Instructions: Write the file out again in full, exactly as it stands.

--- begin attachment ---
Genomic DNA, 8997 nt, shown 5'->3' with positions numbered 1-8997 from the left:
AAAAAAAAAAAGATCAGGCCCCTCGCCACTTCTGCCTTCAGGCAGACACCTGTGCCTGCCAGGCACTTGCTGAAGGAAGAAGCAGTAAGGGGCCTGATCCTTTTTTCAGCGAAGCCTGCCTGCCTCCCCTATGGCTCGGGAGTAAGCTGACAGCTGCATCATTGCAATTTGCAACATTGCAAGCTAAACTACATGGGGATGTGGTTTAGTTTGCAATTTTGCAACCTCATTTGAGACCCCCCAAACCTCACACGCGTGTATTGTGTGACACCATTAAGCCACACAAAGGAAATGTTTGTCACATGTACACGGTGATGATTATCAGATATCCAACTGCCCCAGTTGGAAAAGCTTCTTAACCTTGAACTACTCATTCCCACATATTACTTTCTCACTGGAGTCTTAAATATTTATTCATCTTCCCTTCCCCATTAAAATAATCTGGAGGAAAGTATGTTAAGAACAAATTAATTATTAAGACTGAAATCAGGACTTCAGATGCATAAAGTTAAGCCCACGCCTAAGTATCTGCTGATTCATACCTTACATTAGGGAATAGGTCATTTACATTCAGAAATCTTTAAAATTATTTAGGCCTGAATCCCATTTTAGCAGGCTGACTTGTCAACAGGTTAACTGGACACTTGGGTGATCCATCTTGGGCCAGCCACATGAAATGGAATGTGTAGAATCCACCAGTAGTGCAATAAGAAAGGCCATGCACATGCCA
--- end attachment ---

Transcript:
Genomic DNA, 8997 nt, shown 5'->3' with positions numbered 1-8997 from the left:
AAAAAAAAAAAGATCAGGCCCCTCGCCACTTCTGCCTTCAGGCAGACACCTGTGCCTGCCAGGCACTTGCTGAAGGAAGAAGCAGTAAGGGGCCTGATCCTTTTTTCAGCGAAGCCTGCCTGCCTCCCCTATGGCTCGGGAGTAAGCTGACAGCTGCATCATTGCAATTTGCAACATTGCAAGCTAAACTACATGGGGATGTGGTTTAGTTTGCAATTTTGCAACCTCATTTGAGACCCCCCAAACCTCACACGCGTGTATTGTGTGACACCATTAAGCCACACAAAGGAAATGTTTGTCACATGTACACGGTGATGATTATCAGATATCCAACTGCCCCAGTTGGAAAAGCTTCTTAACCTTGAACTACTCATTCCCACATATTACTTTCTCACTGGAGTCTTAAATATTTATTCATCTTCCCTTCCCCATTAAAATAATCTGGAGGAAAGTATGTTAAGAACAAATTAATTATTAAGACTGAAATCAGGACTTCAGATGCATAAAGTTAAGCCCACGCCTAAGTATCTGCTGATTCATACCTTACATTAGGGAATAGGTCATTTACATTCAGAAATCTTTAAAATTATTTAGGCCTGAATCCCATTTTAGCAGGCTGACTTGTCAACAGGTTAACTGGACACTTGGGTGATCCATCTTGGGCCAGCCACATGAAATGGAATGTGTAGAATCCACCAGTAGTGCAATAAGAAAGGCCATGCACATGCCA